Skip to main content

Woven Revolution: Helene

When I was growing up, New England was considered the bastion of freedom, especially during the American Revolution time period. It was from there that the first winds of change blew. The Puritans, in their quest to worship as they pleased, sailed from England to the New World to establish a colony based on religious freedom.

That was what I was taught.

That was not, in reality, what happened.


Colonial Tolerance


Let me honest here: none of the American colonies were especially freedom loving. There were stipulations placed upon members of society that went against what we would hold dear now. As a woman, I would have had no right to vote, but neither would a free African, the native tribes, or any white man who owned no land. When they speak of freedom, the Founding Fathers spoke of a limited freedom, but within that limitation the Middle Colonies were some of the freest colonies, especially in the form of religious freedom.

Pennsylvania and Maryland were both founded by groups the Church of England routinely harassed: Quakers and Catholics. Unlike the New England Puritans who harassed non-Puritans such as Quakers and Baptists, the Quakers of Pennsylvania and the Catholics of Maryland were a little more ecumenical concerning religious beliefs.

New York was founded by the Protestant Dutch who saw the colony as a business venture, and welcomed anyone who could make money. To the south of the these colonies lay the Anglican South and to the north lay Puritan New England, both opposed to other religious views to one extent or another.

A Woman Lost


Helene Keast is Catholic, but after she loses most of her family in a plague that hits her town leaves Maryland for Lancaster where her uncle resides. She takes her two nieces and nephew with her in hopes of securing safety. Like her namesake, Helen of Troy, Helene is a beautiful woman who attracts undesired attention.

Of the three women, she is the quietest, preferring to observe first. She is hard-working, and tends to push attention away from herself onto others. At the age of twenty-five, she is a widow, but without any children from her own marriage.

Helene's entire life was wrapped up in her family and community. Without that connection she is lost in the world around her. When she learns that her uncle is dead as well, her world spins out of her control, and Helene must make her own way in the world as well as provide for three small children.

For her, the decision is obvious: work her uncle's farm, but when that proves futile, she begins weaving to barter for goods. As the war draws closer to Lancaster, Helene realizes that she needs to become the leader she never expected to be.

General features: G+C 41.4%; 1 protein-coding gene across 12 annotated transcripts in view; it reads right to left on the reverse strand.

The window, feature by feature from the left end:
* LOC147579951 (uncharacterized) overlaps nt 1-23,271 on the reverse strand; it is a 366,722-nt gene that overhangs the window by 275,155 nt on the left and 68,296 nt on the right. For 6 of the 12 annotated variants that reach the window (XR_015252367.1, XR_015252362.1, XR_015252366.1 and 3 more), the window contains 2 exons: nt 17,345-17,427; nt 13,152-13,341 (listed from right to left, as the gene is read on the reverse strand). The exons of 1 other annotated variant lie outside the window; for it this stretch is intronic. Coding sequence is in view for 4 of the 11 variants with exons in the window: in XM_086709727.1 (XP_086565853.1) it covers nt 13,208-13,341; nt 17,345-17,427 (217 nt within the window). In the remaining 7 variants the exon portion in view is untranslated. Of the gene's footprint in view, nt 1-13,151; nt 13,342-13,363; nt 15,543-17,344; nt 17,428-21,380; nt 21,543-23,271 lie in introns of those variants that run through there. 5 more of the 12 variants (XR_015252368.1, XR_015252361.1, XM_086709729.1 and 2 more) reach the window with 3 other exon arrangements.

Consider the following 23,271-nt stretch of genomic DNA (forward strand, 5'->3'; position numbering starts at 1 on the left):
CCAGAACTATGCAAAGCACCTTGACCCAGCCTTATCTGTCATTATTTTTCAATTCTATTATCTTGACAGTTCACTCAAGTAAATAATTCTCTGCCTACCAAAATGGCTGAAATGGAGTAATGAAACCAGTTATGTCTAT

Throughout her story, Helene sheds her submissive weaknesses to become a leader willing to step into the role life has offered her.

Comments

Popular posts from this blog

Chapter Four - The Board and Council

The town center was the oldest and grayest part of the town, though, even there the buildings were still colorful with the stone buildings being blue-gray, pink-gray and lavender-gray. In the center of town, marking the absolute center of the town, was a park area with a fountain in the center, the fountain led down into an underground grotto which was currently overflowing with people not unlike the fountain above it. “Looks like it’s connected,” Ramses said. “I think Mederei said it was had healing properties.” “That would be the place to look for the tapestries.” “Mama,” a child whispered loudly. Why was it when children whispered they yelled? “Why is that man so brown?” “Shh, honey, he’s probably from the capital region.” “No, Mama, they’re black, he isn’t. He’s brown, and scary looking.” The boy, blonde haired and blue eyed like his mother, was probably from the town. It was said that on the Isle of Caergwl├ón, the darkest were those in the capital and from there, they lost their color…

Chapter Twenty - Bastllyr

Sorry for the delay on publishing, but here is the next chapter in Mederei's adventures. Currently, I have finished the book (wild cheering), but I have come to the conclusion that I need to improve my battle scenes. To that end, the upcoming chapters may not be ... as high of quality as I hope. 


“Climbing up the hill we go, we go; along the merry paths we go, we go. Sunshine fading, 'ventures waiting, up we go, we go,” Mederei sang, slightly off key as they climbed. “Can't you think of a better song than that?” Caradoc grumbled, four steps ahead of her. “But it's perfect. We're climbing up the mountain to the sunshine and the god.” “You've been singing it nonstop for the past ten minutes. Come up with another song. Anything.” “It might have been me there with you; it might have been me, and my dreams coming true.” “UGH!” “You wanted another song.” “Anything but that sappy song! It gets stuck in your brain ...” They walked in silence around a series of large boulders o…

Chapter Nineteen - Negotiations

And we're back! Apparently my computer was sick, needed a reboot and now I'm in the process of organizing it all over again. Ah well. 


She was annoyingly brilliant, stubborn and naive; he was equally brilliant and stubborn, but not as naive. Kiango and Mederei were too valuable to the kingdom to remain in constant battles, but that's where they often found themselves. Both trying to solve a problem to help their families, friends or kingdom, but often going about it the completely opposite ways. Both had the power and prestige related to their families, and both wielded that power in strange and unusual ways. Kiango used his influence to lead the younger members of the society, but unlike other members of the royal family, had little magic. Mederei's magical power had to remain regulated and hidden because of the rules. How much of Mederei's ability Kiango knew about though ... They would always remain in conflict with one another, but there had to be some way they c…